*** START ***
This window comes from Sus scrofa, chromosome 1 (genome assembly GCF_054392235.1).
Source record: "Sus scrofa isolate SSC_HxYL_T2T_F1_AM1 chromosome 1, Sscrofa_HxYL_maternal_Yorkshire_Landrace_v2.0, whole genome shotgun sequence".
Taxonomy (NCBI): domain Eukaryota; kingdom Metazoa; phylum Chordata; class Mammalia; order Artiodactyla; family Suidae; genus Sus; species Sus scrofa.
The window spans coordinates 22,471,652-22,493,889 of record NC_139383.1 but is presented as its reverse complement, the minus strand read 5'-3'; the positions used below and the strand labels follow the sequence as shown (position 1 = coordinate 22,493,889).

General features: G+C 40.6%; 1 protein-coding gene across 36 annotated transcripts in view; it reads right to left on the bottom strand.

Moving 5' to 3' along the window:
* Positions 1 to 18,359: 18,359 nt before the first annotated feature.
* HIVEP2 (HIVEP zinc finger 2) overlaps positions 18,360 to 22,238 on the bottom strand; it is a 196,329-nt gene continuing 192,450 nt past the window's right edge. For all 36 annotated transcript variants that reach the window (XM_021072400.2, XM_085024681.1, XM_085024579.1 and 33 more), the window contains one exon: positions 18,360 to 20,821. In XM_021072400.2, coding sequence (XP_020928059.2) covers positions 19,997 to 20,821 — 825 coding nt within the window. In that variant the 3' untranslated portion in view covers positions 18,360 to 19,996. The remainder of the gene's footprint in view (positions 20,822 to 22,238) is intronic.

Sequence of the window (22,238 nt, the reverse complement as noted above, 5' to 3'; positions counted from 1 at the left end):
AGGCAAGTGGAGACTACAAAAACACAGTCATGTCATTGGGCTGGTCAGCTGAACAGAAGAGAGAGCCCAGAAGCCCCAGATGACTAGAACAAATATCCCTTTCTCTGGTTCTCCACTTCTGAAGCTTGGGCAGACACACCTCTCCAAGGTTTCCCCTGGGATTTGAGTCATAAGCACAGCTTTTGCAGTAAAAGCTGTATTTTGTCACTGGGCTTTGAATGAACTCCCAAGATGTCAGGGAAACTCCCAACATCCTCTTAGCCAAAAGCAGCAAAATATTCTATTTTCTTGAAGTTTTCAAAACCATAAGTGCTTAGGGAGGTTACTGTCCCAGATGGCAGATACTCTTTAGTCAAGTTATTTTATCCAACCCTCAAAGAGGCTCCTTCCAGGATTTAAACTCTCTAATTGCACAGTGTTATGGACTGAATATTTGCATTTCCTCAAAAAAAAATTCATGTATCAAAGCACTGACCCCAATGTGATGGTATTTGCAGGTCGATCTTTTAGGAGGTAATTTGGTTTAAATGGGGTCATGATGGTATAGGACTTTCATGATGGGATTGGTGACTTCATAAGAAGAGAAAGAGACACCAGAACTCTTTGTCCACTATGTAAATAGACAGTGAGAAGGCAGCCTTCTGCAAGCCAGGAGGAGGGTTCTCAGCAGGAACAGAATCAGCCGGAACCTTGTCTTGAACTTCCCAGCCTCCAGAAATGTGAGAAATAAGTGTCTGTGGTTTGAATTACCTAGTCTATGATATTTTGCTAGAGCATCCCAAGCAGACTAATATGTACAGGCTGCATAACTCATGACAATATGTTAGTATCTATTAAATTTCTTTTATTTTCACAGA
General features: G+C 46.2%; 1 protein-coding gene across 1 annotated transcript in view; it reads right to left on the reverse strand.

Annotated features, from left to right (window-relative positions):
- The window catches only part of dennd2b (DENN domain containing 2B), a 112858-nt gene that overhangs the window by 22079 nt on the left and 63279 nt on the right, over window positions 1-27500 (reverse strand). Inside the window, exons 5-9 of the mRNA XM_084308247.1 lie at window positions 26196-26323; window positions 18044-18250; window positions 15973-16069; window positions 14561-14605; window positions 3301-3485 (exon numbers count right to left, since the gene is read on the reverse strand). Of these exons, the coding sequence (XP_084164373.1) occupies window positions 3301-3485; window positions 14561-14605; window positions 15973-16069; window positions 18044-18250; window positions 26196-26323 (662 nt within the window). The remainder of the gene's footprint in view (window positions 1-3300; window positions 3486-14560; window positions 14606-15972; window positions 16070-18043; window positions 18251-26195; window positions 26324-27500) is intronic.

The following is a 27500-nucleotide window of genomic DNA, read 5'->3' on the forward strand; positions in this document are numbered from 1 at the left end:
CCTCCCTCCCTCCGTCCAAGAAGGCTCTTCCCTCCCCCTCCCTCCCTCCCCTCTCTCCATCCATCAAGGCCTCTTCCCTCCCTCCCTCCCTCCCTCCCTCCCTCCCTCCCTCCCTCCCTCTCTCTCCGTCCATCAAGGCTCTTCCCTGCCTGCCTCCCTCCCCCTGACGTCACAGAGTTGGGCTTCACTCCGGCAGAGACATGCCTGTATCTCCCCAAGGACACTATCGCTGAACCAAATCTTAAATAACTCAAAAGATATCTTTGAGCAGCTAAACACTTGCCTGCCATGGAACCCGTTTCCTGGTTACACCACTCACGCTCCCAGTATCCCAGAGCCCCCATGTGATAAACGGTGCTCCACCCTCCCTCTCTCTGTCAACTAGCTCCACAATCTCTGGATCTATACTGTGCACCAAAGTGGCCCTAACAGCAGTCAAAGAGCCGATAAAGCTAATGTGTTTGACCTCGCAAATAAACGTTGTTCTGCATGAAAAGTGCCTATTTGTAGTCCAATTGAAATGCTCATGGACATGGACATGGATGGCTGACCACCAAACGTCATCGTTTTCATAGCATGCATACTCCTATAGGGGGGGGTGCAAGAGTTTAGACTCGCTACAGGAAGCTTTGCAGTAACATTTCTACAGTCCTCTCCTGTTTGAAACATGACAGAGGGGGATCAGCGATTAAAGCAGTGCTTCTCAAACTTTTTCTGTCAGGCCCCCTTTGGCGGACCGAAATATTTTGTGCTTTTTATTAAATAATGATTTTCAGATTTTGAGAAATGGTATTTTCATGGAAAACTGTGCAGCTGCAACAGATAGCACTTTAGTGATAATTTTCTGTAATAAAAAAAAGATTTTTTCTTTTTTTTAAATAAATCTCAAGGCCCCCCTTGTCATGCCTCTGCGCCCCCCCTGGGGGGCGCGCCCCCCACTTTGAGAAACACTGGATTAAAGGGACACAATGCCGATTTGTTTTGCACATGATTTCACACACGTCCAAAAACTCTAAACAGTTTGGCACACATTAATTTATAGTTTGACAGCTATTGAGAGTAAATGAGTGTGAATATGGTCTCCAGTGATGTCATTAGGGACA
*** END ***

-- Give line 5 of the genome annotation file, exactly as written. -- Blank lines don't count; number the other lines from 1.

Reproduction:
General features: G+C 40.6%; 1 protein-coding gene across 36 annotated transcripts in view; it reads right to left on the bottom strand.